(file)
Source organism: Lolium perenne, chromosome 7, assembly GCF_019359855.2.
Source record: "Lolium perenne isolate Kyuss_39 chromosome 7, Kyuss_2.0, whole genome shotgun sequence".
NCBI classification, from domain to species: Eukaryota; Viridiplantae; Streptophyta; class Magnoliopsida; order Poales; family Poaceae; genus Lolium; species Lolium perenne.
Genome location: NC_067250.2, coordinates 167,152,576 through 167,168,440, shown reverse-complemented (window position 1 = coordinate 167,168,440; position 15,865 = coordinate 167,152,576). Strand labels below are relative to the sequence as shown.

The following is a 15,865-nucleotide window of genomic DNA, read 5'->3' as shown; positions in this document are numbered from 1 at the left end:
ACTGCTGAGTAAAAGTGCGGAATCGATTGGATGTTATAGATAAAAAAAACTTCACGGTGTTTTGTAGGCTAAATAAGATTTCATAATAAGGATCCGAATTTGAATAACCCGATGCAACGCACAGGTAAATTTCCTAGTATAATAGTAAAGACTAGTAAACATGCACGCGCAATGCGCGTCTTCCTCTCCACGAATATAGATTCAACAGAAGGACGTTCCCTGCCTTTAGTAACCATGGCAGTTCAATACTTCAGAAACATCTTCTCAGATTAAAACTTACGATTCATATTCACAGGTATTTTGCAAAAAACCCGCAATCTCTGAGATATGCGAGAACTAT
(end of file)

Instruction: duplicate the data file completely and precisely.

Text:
Source organism: Lolium perenne, chromosome 7, assembly GCF_019359855.2.
Source record: "Lolium perenne isolate Kyuss_39 chromosome 7, Kyuss_2.0, whole genome shotgun sequence".
NCBI classification, from domain to species: Eukaryota; Viridiplantae; Streptophyta; class Magnoliopsida; order Poales; family Poaceae; genus Lolium; species Lolium perenne.
Genome location: NC_067250.2, coordinates 167,152,576 through 167,168,440, shown reverse-complemented (window position 1 = coordinate 167,168,440; position 15,865 = coordinate 167,152,576). Strand labels below are relative to the sequence as shown.

The following is a 15,865-nucleotide window of genomic DNA, read 5'->3' as shown; positions in this document are numbered from 1 at the left end:
ACTGCTGAGTAAAAGTGCGGAATCGATTGGATGTTATAGATAAAAAAAACTTCACGGTGTTTTGTAGGCTAAATAAGATTTCATAATAAGGATCCGAATTTGAATAACCCGATGCAACGCACAGGTAAATTTCCTAGTATAATAGTAAAGACTAGTAAACATGCACGCGCAATGCGCGTCTTCCTCTCCACGAATATAGATTCAACAGAAGGACGTTCCCTGCCTTTAGTAACCATGGCAGTTCAATACTTCAGAAACATCTTCTCAGATTAAAACTTACGATTCATATTCACAGGTATTTTGCAAAAAACCCGCAATCTCTGAGATATGCGAGAACTAT